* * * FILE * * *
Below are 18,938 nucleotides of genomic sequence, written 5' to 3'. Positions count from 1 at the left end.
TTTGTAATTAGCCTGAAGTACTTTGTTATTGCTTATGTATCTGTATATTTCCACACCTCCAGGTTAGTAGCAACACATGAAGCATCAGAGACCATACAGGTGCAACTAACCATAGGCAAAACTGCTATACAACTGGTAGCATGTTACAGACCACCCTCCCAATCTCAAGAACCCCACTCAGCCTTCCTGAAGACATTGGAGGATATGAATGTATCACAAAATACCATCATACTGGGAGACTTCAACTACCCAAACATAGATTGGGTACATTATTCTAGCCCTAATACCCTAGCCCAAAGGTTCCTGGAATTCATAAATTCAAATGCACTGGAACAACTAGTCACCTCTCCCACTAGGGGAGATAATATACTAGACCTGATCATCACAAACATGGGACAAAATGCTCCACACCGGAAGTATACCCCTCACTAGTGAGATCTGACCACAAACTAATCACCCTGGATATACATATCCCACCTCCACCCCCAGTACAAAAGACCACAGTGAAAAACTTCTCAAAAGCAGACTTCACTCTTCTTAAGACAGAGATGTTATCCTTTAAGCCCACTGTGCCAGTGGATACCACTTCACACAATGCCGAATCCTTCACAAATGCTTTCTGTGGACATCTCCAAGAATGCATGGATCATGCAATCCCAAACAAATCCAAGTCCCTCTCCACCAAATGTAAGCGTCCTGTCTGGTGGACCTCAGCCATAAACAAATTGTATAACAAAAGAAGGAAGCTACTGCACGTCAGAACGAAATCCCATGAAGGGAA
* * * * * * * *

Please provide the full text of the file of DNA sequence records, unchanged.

Below are 18,938 nucleotides of genomic sequence, written 5' to 3'. Positions count from 1 at the left end.
TTTGTAATTAGCCTGAAGTACTTTGTTATTGCTTATGTATCTGTATATTTCCACACCTCCAGGTTAGTAGCAACACATGAAGCATCAGAGACCATACAGGTGCAACTAACCATAGGCAAAACTGCTATACAACTGGTAGCATGTTACAGACCACCCTCCCAATCTCAAGAACCCCACTCAGCCTTCCTGAAGACATTGGAGGATATGAATGTATCACAAAATACCATCATACTGGGAGACTTCAACTACCCAAACATAGATTGGGTACATTATTCTAGCCCTAATACCCTAGCCCAAAGGTTCCTGGAATTCATAAATTCAAATGCACTGGAACAACTAGTCACCTCTCCCACTAGGGGAGATAATATACTAGACCTGATCATCACAAACATGGGACAAAATGCTCCACACCGGAAGTATACCCCTCACTAGTGAGATCTGACCACAAACTAATCACCCTGGATATACATATCCCACCTCCACCCCCAGTACAAAAGACCACAGTGAAAAACTTCTCAAAAGCAGACTTCACTCTTCTTAAGACAGAGATGTTATCCTTTAAGCCCACTGTGCCAGTGGATACCACTTCACACAATGCCGAATCCTTCACAAATGCTTTCTGTGGACATCTCCAAGAATGCATGGATCATGCAATCCCAAACAAATCCAAGTCCCTCTCCACCAAATGTAAGCGTCCTGTCTGGTGGACCTCAGCCATAAACAAATTGTATAACAAAAGAAGGAAGCTACTGCACGTCAGAACGAAATCCCATGAAGGGAA